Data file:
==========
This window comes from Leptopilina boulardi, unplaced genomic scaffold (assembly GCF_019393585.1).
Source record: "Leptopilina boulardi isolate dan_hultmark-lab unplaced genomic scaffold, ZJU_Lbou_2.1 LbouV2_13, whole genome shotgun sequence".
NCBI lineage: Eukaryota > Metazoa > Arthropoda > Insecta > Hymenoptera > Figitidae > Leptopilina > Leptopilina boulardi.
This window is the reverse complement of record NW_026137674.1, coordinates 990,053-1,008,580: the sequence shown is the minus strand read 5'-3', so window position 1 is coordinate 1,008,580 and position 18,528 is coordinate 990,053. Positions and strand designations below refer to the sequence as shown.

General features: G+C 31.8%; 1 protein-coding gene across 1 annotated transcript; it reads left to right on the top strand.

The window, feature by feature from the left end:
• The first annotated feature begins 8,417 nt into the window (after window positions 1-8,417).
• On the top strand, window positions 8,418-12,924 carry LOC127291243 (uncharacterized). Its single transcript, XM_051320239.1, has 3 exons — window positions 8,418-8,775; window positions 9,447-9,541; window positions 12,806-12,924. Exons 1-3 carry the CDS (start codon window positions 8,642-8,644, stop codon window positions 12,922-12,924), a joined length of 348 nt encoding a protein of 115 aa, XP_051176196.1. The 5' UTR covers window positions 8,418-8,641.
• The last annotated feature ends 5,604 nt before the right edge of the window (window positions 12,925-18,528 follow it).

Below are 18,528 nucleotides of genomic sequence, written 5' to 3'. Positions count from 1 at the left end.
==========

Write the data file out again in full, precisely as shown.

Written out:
This window comes from Leptopilina boulardi, unplaced genomic scaffold (assembly GCF_019393585.1).
Source record: "Leptopilina boulardi isolate dan_hultmark-lab unplaced genomic scaffold, ZJU_Lbou_2.1 LbouV2_13, whole genome shotgun sequence".
NCBI lineage: Eukaryota > Metazoa > Arthropoda > Insecta > Hymenoptera > Figitidae > Leptopilina > Leptopilina boulardi.
This window is the reverse complement of record NW_026137674.1, coordinates 990,053-1,008,580: the sequence shown is the minus strand read 5'-3', so window position 1 is coordinate 1,008,580 and position 18,528 is coordinate 990,053. Positions and strand designations below refer to the sequence as shown.

General features: G+C 31.8%; 1 protein-coding gene across 1 annotated transcript; it reads left to right on the top strand.

The window, feature by feature from the left end:
• The first annotated feature begins 8,417 nt into the window (after window positions 1-8,417).
• On the top strand, window positions 8,418-12,924 carry LOC127291243 (uncharacterized). Its single transcript, XM_051320239.1, has 3 exons — window positions 8,418-8,775; window positions 9,447-9,541; window positions 12,806-12,924. Exons 1-3 carry the CDS (start codon window positions 8,642-8,644, stop codon window positions 12,922-12,924), a joined length of 348 nt encoding a protein of 115 aa, XP_051176196.1. The 5' UTR covers window positions 8,418-8,641.
• The last annotated feature ends 5,604 nt before the right edge of the window (window positions 12,925-18,528 follow it).

Below are 18,528 nucleotides of genomic sequence, written 5' to 3'. Positions count from 1 at the left end.